Barilla’s 3D Printed Pasta Is Now Available for Sale
Over the years, 3D printing has already affected multiple sectors and is now even finding its way onto our plates. These days, the food industry is relying on all the advantages 3D technologies have to offer. This time, we took a closer look at one of the veterans in the pasta market, the Italian company Barilla. In 2016, it introduced its food 3D printer, which is capable of creating fresh pasta on demand. Since then, the company has remained fairly quiet on the idea and consumers had almost forgotten about the idea of 3D printed pasta. Now, a few years later, Barilla is back in the spotlight with 15 different pasta models available on its BluRhapsody 3D website. In fact, some famous chefs are already using some of these kinds of pasta in their kitchens.
BluRhapsody, a spin-off project born out of Barilla’s R&D research, began by creating a service that provides the 3D pasta printer developed by Barilla to produce designs. Today, the company has evolved to offer chefs the ability to purchase customized 3D printed pasta. Based in Parma, Italy, BluRhapsody is the first startup of Blu1877, a company created to interact with and support those creating the future of food.
The basic product of BluRhapsody is a selection of first-quality durum wheat semolina, carefully processed and kneaded in small quantities to guarantee a perfect texture. It is mixed with water and a natural extract with coloring properties. BluRhapsody’s use of technological innovation allows chefs, as well as artists, to create pasta shapes inspired by nature or any flavor of the season, and turn their dishes into personalized edible works of art. The site offers a great variety of shapes including butterflies, hearts, spheres, shells, and even sea urchins!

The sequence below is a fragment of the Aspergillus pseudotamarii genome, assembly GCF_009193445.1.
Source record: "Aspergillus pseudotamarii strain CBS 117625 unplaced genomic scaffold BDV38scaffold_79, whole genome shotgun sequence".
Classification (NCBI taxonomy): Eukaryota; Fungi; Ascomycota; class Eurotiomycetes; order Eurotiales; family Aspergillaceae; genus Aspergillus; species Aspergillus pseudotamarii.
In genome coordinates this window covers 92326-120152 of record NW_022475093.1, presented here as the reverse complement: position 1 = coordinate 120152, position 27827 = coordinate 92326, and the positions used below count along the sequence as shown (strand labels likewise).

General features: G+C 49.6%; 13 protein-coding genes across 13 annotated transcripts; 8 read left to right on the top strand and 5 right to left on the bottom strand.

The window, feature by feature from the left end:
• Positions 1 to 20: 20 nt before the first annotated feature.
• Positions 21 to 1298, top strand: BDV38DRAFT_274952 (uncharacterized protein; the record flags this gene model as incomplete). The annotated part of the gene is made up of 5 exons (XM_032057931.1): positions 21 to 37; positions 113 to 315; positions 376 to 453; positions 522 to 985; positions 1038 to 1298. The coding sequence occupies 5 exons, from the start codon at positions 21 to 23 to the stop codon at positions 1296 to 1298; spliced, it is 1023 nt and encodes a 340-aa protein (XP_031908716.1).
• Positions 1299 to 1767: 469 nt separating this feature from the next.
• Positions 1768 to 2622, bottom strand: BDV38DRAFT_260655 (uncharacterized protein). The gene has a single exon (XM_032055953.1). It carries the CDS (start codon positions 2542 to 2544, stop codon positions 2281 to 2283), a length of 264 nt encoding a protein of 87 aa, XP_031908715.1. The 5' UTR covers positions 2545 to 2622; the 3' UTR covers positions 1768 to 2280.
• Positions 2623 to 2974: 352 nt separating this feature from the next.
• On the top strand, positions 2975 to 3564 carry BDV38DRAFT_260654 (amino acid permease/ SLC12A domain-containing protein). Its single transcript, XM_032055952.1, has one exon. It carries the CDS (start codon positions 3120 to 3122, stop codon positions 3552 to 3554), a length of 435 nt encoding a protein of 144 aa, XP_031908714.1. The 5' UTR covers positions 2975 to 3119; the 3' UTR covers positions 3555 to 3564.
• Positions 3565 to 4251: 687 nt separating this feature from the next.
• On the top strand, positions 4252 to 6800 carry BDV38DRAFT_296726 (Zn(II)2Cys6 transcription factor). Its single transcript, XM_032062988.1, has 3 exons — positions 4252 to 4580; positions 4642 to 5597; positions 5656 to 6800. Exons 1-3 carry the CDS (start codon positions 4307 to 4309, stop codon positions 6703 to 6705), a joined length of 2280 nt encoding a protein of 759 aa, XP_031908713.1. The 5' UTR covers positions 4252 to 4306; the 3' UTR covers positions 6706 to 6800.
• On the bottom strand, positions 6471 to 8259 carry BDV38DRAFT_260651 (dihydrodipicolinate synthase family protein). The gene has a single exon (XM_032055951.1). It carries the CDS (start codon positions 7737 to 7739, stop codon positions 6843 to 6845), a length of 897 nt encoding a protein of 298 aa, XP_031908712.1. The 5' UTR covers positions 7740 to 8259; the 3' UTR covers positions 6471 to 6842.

A Bite of Art With 3D Printed Pasta
Each pasta unit weighs 7 grams and is 2.8 cm x 3 cm (~1.1 x 1.18 inches) in size. Prices range from 25 to 57 euros (~$26 to $60) for 12 large pieces of personalized pasta, which is enough to prepare a few dishes. This price is affordable for restaurants and chefs who create unique dishes, offering more of a sensory experience than just a meal, as these unique products are currently not intended for the average consumer. Chefs from around the world will be able to enjoy these new 3D-printed kinds of pasta. It remains to be seen whether this will cost consumers more in a restaurant setting, and more importantly, whether the taste will be preserved. As we know, pasta remains a widely consumed food in the world and is easy and quick to prepare. Will we soon be ready to eat 3D printed pasta? In the meantime, find the different models available HERE.
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*Cover Photo Credits: BluRhapsody 3D